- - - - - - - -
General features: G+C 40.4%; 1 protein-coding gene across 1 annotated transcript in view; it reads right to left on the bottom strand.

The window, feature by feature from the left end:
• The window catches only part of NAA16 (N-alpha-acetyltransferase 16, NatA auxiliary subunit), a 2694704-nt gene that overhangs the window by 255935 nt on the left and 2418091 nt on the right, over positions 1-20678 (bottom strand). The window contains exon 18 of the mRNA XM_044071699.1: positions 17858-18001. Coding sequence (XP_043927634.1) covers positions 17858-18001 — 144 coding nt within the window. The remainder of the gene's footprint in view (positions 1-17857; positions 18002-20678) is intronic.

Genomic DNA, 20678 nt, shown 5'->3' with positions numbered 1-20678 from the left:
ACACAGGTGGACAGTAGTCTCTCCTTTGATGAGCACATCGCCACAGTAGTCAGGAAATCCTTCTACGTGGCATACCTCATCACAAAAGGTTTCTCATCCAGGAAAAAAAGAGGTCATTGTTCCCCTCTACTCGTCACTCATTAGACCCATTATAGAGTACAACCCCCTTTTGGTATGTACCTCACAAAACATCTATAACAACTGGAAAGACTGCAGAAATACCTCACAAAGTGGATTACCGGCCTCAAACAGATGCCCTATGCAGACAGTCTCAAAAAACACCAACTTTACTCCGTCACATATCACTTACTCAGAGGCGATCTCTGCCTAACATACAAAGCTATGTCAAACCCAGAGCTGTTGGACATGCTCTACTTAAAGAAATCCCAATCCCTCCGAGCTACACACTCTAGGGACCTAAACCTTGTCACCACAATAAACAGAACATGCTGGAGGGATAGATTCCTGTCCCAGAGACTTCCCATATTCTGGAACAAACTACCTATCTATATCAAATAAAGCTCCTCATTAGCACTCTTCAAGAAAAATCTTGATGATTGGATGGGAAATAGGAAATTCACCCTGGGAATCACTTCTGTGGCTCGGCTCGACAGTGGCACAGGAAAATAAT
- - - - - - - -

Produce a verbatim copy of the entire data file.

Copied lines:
General features: G+C 40.4%; 1 protein-coding gene across 1 annotated transcript in view; it reads right to left on the bottom strand.

The window, feature by feature from the left end:
• The window catches only part of NAA16 (N-alpha-acetyltransferase 16, NatA auxiliary subunit), a 2694704-nt gene that overhangs the window by 255935 nt on the left and 2418091 nt on the right, over positions 1-20678 (bottom strand). The window contains exon 18 of the mRNA XM_044071699.1: positions 17858-18001. Coding sequence (XP_043927634.1) covers positions 17858-18001 — 144 coding nt within the window. The remainder of the gene's footprint in view (positions 1-17857; positions 18002-20678) is intronic.

Genomic DNA, 20678 nt, shown 5'->3' with positions numbered 1-20678 from the left:
ACACAGGTGGACAGTAGTCTCTCCTTTGATGAGCACATCGCCACAGTAGTCAGGAAATCCTTCTACGTGGCATACCTCATCACAAAAGGTTTCTCATCCAGGAAAAAAAGAGGTCATTGTTCCCCTCTACTCGTCACTCATTAGACCCATTATAGAGTACAACCCCCTTTTGGTATGTACCTCACAAAACATCTATAACAACTGGAAAGACTGCAGAAATACCTCACAAAGTGGATTACCGGCCTCAAACAGATGCCCTATGCAGACAGTCTCAAAAAACACCAACTTTACTCCGTCACATATCACTTACTCAGAGGCGATCTCTGCCTAACATACAAAGCTATGTCAAACCCAGAGCTGTTGGACATGCTCTACTTAAAGAAATCCCAATCCCTCCGAGCTACACACTCTAGGGACCTAAACCTTGTCACCACAATAAACAGAACATGCTGGAGGGATAGATTCCTGTCCCAGAGACTTCCCATATTCTGGAACAAACTACCTATCTATATCAAATAAAGCTCCTCATTAGCACTCTTCAAGAAAAATCTTGATGATTGGATGGGAAATAGGAAATTCACCCTGGGAATCACTTCTGTGGCTCGGCTCGACAGTGGCACAGGAAAATAAT